With the stock market gyrating and the economy sinking, many lawyers are already starting to see clients fall behind on paying their bills. Here are a few ideas for managing fee collection through troubling times:
First of all, and to put the strategies below in context, make contact with your clients, particularly the ones who have typically paid their fees. Everyone’s nervous about the economy; you are one of their trusted professionals. Call them. See how they’re doing. Find out if there is anything you can do for them. Give them your ear. Don’t bill them for the call.
Now is not the time to let invoices sit around unsent. Yes, your clients maybe hurting financially, but they need to know what the status of their bill with you is. A big surprise later certainly won’t help. If the clients have many bills, you need to make sure you’re figured into the mix. If clients don’t see a bill from you, they may think they don’t owe you anything or that your bill can wait a couple of months.
Take a look at your clients who are more than 90 days behind on their payments. With a down economy, some of the clients who have not been paying never will. Take a look at those clients’ cases and determine whether there are any you would be better off withdrawing from.
You need to find the files that have no pending discovery or trial deadlines, venued in state court rather than federal court (because you may not be allowed to withdraw from federal court because of unpaid fees), and may require a lot of uncompensated work if you don’t make some tough decisions. Make sure you’ve asked for payment first.
For clients who are less than 90 days behind, call or write them. Don’t ignore their overdue bills and don’t threaten them either. Just remind them that you’ve done good work for them and that you need to be paid. If you ask for a partial payment or a payment plan, they may appreciate your flexibility and you might get some money that would otherwise have gone to their other creditors.
If you sometimes begin a representation without an advance retainer, start requiring one, and if you currently get retainers, set the initial retainer higher. By making better use of advance retainers, you are reducing your risk of nonpayment in the future, which may help balance out the slow payments by some of your current clients.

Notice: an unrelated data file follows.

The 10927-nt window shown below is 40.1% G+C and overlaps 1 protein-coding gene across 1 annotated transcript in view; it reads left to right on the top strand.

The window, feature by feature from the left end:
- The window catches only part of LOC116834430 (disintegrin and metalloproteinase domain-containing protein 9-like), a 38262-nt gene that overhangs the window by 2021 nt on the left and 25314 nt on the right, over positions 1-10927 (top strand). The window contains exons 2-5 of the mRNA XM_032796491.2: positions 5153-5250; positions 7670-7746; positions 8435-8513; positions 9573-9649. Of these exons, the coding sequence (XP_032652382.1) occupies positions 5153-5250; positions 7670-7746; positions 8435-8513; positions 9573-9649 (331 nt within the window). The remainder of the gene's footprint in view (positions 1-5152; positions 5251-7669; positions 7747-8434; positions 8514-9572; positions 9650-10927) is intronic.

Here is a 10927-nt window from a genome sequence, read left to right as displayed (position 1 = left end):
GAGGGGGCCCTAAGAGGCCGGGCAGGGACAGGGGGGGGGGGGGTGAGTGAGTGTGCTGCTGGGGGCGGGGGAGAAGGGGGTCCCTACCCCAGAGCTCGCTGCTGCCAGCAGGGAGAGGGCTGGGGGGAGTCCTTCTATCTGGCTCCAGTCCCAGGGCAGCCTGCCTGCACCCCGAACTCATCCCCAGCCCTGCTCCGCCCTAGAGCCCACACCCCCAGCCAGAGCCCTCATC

Line up liens
In many states, a lawyer can assert an attorney’s lien against a client’s property that was the subject of the lawyer’s representation, which can be an effective way to ensure collection of a lawyer’s fee. But a lawyer can lose his or her right to the lien by not following the technical requirements regarding notice and filing.
In Minnesota, for example, an notice of intent to claim an attorney’s lien on a client’s real property must be filed within 120 days of the last work the lawyer performed on behalf of the client. If the notice is not filed on time, the right to claim a lien is lost.
When dealing with clients who aren’t paying, remember that a fee dispute with a client that escalates may leave you with a conflict of interest. Lawyers cannot sue a current client over fees. Stress over a client’s nonpayment has led more than one lawyer to do or say things that violate the Rules of Professional Conduct.
If you believe that an existing client owns property that could be used as security for your fee, treat any request for a security agreement as a business transaction and follow the ethical rules (ABA model rule 1.8(a)), especially giving the client an opportunity to consult independent counsel about the transaction. The same goes for converting an hourly fee agreement into a contingent fee arrangement or asking a client to sign a confession of judgement.